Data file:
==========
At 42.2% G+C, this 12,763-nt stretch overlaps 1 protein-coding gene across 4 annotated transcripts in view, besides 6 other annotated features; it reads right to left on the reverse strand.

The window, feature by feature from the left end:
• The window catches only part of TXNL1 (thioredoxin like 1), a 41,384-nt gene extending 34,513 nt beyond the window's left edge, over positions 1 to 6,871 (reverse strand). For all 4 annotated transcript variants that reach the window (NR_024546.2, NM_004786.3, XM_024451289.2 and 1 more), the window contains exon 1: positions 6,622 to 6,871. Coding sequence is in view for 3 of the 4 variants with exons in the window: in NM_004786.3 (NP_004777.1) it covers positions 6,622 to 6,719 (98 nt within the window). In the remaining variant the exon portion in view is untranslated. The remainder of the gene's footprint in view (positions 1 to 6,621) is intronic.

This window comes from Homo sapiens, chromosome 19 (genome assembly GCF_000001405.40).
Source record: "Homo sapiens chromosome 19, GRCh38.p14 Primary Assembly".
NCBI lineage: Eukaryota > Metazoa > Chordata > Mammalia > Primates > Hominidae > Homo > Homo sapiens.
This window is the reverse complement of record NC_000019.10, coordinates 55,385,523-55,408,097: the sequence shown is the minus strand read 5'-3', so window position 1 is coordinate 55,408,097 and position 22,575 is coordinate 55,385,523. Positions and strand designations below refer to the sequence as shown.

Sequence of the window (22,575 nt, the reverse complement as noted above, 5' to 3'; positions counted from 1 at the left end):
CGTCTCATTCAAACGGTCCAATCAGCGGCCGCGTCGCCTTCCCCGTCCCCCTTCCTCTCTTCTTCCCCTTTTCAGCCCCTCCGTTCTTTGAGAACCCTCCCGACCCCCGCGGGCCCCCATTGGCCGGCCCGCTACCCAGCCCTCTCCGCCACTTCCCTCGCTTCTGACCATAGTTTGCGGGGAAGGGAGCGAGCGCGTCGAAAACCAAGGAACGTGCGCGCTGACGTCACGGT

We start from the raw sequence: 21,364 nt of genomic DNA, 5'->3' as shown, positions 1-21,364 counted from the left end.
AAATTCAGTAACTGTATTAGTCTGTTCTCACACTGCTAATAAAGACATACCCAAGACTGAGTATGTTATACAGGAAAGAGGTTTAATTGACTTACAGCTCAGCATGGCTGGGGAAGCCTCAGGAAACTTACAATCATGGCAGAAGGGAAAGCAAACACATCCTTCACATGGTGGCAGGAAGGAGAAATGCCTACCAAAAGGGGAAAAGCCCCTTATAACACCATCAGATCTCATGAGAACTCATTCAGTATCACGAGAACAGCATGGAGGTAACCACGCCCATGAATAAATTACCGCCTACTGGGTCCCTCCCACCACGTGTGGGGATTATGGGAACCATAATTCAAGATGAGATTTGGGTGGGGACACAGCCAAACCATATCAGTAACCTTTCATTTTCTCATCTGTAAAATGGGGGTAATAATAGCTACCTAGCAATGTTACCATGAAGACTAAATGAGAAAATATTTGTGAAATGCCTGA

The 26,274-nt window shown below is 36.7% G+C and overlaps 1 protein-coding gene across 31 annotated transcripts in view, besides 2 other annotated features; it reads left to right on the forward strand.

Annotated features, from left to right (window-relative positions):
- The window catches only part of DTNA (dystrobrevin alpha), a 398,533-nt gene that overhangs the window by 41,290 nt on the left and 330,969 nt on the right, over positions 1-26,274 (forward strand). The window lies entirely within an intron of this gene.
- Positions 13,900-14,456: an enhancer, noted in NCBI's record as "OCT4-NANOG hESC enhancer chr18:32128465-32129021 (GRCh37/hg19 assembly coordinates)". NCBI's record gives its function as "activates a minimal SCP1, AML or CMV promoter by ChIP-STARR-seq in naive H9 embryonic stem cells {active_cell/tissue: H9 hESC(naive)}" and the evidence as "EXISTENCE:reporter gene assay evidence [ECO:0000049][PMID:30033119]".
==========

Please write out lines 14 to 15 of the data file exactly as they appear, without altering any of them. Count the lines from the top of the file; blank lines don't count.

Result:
- The window catches only part of DTNA (dystrobrevin alpha), a 398,533-nt gene that overhangs the window by 41,290 nt on the left and 330,969 nt on the right, over positions 1-26,274 (forward strand). The window lies entirely within an intron of this gene.
- Positions 13,900-14,456: an enhancer, noted in NCBI's record as "OCT4-NANOG hESC enhancer chr18:32128465-32129021 (GRCh37/hg19 assembly coordinates)". NCBI's record gives its function as "activates a minimal SCP1, AML or CMV promoter by ChIP-STARR-seq in naive H9 embryonic stem cells {active_cell/tissue: H9 hESC(naive)}" and the evidence as "EXISTENCE:reporter gene assay evidence [ECO:0000049][PMID:30033119]".